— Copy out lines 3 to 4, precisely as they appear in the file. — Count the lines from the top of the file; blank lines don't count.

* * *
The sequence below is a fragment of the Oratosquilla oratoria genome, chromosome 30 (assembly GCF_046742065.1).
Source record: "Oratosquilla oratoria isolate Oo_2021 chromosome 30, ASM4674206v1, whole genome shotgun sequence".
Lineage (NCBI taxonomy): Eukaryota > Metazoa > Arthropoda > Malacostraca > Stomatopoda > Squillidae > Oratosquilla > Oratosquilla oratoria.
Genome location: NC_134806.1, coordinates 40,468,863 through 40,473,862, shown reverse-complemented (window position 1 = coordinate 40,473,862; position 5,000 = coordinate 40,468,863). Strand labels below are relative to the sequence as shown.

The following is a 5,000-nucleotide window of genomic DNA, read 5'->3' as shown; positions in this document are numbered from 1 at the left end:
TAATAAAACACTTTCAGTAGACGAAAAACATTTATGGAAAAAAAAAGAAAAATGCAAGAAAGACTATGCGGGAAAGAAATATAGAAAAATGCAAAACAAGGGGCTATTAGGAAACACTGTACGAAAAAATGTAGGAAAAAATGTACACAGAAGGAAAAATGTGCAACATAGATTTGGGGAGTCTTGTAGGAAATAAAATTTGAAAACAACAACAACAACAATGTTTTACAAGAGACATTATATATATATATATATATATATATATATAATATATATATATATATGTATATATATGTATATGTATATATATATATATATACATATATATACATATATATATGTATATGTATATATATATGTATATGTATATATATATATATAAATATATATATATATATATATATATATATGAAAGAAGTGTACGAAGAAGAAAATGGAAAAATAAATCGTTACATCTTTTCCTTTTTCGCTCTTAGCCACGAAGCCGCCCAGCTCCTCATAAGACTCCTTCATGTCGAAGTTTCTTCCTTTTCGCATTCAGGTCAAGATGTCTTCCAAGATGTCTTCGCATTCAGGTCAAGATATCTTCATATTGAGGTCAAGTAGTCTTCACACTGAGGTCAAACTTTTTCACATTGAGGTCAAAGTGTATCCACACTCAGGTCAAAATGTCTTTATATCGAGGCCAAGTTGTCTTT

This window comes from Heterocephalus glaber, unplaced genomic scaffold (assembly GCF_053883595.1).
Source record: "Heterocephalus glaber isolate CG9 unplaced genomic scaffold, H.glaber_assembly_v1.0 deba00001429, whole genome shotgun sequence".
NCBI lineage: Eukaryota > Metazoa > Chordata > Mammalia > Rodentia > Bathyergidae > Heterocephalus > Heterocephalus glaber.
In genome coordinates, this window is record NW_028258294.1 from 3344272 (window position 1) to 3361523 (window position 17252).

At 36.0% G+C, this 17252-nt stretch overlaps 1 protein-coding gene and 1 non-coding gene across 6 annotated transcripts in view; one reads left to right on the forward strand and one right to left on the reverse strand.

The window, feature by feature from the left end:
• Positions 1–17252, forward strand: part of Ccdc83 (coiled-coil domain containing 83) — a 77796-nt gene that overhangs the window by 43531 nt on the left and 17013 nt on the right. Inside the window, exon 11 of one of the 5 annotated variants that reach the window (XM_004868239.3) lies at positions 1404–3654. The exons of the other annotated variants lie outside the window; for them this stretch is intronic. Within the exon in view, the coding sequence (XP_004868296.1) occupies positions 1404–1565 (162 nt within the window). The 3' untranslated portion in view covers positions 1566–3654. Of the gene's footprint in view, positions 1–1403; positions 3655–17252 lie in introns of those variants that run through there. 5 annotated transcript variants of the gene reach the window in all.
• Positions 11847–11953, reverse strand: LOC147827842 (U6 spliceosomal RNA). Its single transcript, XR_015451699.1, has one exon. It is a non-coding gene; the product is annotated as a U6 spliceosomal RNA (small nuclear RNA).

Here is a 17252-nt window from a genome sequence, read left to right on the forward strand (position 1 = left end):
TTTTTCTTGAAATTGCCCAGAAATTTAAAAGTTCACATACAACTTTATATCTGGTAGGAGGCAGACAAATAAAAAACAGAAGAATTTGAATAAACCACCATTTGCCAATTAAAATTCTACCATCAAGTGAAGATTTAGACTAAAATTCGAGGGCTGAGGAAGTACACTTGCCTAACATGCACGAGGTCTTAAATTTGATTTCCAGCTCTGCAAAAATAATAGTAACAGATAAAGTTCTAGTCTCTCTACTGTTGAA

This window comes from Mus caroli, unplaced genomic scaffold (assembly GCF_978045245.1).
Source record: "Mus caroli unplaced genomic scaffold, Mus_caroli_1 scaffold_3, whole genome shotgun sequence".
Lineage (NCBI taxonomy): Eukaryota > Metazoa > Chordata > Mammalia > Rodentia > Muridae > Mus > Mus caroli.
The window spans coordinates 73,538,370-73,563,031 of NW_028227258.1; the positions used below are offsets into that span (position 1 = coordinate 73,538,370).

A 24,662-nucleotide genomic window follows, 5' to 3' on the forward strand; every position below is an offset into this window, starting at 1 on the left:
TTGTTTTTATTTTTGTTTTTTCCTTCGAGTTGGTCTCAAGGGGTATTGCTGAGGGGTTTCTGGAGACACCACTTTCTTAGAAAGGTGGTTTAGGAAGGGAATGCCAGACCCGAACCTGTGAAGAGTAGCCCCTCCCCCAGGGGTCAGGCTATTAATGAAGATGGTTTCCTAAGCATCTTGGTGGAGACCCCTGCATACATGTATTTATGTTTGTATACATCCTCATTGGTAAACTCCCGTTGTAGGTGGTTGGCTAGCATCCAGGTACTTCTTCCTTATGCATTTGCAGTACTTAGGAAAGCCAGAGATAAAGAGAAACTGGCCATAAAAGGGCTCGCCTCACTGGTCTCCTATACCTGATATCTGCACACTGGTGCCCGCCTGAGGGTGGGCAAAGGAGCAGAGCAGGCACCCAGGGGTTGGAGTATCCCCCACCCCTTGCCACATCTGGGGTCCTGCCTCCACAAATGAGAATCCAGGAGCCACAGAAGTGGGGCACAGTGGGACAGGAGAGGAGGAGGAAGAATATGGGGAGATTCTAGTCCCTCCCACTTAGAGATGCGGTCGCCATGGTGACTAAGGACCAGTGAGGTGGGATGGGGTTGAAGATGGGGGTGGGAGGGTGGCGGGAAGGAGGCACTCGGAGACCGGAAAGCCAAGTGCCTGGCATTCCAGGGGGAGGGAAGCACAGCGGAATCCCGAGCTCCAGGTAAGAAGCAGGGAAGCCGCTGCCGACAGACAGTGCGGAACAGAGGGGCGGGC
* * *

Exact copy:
Lineage (NCBI taxonomy): Eukaryota > Metazoa > Arthropoda > Malacostraca > Stomatopoda > Squillidae > Oratosquilla > Oratosquilla oratoria.
Genome location: NC_134806.1, coordinates 40,468,863 through 40,473,862, shown reverse-complemented (window position 1 = coordinate 40,473,862; position 5,000 = coordinate 40,468,863). Strand labels below are relative to the sequence as shown.